One of my aims for 2021 is to be more organised about firewood, now that we have a wood stove at home too. I’m concentrating on the hazel that grows in the thin shade of the plantation poplar trees, since it’s a better firewood, and coppices well so it’s an easily renewable source. This post has some photos and a bit more about my plan for it.
First, here’s a slider comparison showing before and after pictures of one of the hazels on the edge of the Glade at the centre of the wood, which I cut this month.
Since I established the Glade, every few years I’ve cut back overhanging branches like this when they start to encroach. The next picture shows a close up of what the hazel looked like afterwards, with the thicker stems cut for firewood, a few smaller stems cut for overhanging, but most of the smaller stems left to thicken up. The cuts are sloped to tip the stems over in the right direction. I make brash piles out of the ends of the thicker stems, which are good for wildlife but here help define the edge of the Glade.
Well, 2020 did not go as planned in Century Wood either! Every year I write myself a summary of what I’ve done and a list of what I plan to do, and I’ve been looking back at what I wrote back in January 2020.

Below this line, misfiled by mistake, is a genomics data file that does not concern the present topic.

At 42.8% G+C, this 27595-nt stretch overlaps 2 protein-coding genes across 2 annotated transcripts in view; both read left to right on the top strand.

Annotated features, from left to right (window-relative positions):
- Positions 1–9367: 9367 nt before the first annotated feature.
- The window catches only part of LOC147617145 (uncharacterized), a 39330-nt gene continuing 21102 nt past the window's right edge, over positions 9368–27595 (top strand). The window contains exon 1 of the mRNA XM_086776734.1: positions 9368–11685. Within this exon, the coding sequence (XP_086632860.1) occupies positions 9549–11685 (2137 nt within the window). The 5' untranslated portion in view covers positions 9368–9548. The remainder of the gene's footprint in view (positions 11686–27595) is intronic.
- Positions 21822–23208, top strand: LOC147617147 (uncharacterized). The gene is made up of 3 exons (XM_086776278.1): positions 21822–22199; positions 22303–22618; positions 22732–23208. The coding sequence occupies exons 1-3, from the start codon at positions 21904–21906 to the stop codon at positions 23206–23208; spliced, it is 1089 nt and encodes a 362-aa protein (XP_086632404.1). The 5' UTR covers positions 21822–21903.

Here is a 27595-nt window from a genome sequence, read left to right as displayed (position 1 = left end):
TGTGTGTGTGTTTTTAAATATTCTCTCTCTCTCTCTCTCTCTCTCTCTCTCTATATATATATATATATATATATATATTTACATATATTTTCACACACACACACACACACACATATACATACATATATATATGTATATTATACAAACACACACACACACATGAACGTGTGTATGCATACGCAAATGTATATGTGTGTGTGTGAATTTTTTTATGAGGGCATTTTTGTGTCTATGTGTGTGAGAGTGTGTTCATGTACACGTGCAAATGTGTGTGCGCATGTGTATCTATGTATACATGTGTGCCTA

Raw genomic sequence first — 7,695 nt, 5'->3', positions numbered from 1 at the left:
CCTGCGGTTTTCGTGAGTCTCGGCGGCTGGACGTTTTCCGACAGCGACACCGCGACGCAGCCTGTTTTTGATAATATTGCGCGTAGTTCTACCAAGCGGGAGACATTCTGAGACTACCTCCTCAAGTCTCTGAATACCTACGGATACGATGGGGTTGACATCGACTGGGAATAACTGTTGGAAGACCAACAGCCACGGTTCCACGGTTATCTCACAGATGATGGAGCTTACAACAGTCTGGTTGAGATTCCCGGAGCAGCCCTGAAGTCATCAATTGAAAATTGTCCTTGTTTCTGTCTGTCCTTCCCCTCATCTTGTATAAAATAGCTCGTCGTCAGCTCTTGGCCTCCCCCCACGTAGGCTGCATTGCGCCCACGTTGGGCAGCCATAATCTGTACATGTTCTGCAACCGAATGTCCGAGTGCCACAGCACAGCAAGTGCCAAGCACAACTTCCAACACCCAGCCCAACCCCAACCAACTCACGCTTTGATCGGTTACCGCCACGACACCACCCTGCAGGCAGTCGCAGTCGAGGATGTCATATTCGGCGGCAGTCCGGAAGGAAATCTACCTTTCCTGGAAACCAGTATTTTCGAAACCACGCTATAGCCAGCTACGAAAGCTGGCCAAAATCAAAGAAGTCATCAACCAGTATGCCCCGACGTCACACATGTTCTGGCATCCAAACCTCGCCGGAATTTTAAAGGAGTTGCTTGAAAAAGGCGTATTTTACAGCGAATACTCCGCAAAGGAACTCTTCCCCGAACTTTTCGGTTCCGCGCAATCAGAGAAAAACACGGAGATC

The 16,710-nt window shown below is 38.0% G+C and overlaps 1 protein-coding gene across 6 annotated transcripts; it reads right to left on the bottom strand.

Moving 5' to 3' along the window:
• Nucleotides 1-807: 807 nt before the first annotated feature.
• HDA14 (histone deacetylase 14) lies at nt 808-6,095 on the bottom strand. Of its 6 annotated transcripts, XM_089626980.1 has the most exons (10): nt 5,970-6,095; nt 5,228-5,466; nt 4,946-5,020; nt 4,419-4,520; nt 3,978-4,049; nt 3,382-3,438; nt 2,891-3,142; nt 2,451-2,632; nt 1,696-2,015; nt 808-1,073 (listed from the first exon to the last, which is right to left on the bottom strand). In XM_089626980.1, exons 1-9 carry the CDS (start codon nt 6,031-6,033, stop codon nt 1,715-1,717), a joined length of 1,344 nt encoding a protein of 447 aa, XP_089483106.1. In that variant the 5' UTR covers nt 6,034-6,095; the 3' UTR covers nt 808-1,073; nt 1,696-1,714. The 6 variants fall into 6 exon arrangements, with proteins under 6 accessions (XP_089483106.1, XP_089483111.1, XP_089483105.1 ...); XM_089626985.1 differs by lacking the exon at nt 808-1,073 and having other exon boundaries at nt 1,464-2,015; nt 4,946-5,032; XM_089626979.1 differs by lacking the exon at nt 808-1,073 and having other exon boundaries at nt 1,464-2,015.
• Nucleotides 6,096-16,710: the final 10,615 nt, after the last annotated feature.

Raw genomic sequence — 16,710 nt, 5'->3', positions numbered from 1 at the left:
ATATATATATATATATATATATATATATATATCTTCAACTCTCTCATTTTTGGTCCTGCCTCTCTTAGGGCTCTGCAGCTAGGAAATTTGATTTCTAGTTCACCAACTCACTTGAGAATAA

The first thing is that I had planned to cut a lot more firewood than I did, but due to other work, travelling and an operation, I wasn’t able to get much done in January to March. So far, firewood has been for the Log Cabin, but in November we got a wood stove at home and so we’ve been rationing it. Next winter will be better as I’m being much more organised about cutting it now.
The citation reads: “A lovely, reflective and regularly updated blog about running a small woodland, with photos and videos about activities, woodland issues, the ‘log cabin’, projects (e.g. using a scythe mower to clear a glade), woodland travel pieces, beavers and pine martens, and Henry David Thoreau.”
I’ve now received a box of prizes and a certificate. Sometimes these kind of things are token gestures, but in this case they are generous and genuinely useful.
A Razorsharp anvil secateur and sharpener. I keep an anvil secateur in my “Every Time I Go” toolbox and they’re invaluable for snipping small stems, brambles, bits of rope, brambles, and the odd bramble.